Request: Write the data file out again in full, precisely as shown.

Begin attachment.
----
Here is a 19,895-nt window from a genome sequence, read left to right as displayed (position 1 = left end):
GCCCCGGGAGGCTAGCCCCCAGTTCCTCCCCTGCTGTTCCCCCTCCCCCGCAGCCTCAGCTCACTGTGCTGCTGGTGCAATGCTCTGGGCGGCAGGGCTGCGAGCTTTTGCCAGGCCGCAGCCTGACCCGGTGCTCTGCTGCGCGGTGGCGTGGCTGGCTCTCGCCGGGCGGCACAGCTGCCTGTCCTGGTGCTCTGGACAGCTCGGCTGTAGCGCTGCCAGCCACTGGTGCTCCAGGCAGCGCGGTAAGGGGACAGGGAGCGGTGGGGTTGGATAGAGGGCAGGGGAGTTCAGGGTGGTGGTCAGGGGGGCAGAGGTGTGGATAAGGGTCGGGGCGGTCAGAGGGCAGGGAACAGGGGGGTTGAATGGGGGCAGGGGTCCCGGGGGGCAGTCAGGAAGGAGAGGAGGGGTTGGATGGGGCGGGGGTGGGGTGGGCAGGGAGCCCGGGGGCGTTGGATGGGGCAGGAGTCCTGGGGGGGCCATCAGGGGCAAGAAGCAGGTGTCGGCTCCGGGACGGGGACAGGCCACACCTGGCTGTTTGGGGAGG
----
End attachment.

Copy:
Here is a 19,895-nt window from a genome sequence, read left to right as displayed (position 1 = left end):
GCCCCGGGAGGCTAGCCCCCAGTTCCTCCCCTGCTGTTCCCCCTCCCCCGCAGCCTCAGCTCACTGTGCTGCTGGTGCAATGCTCTGGGCGGCAGGGCTGCGAGCTTTTGCCAGGCCGCAGCCTGACCCGGTGCTCTGCTGCGCGGTGGCGTGGCTGGCTCTCGCCGGGCGGCACAGCTGCCTGTCCTGGTGCTCTGGACAGCTCGGCTGTAGCGCTGCCAGCCACTGGTGCTCCAGGCAGCGCGGTAAGGGGACAGGGAGCGGTGGGGTTGGATAGAGGGCAGGGGAGTTCAGGGTGGTGGTCAGGGGGGCAGAGGTGTGGATAAGGGTCGGGGCGGTCAGAGGGCAGGGAACAGGGGGGTTGAATGGGGGCAGGGGTCCCGGGGGGCAGTCAGGAAGGAGAGGAGGGGTTGGATGGGGCGGGGGTGGGGTGGGCAGGGAGCCCGGGGGCGTTGGATGGGGCAGGAGTCCTGGGGGGGCCATCAGGGGCAAGAAGCAGGTGTCGGCTCCGGGACGGGGACAGGCCACACCTGGCTGTTTGGGGAGG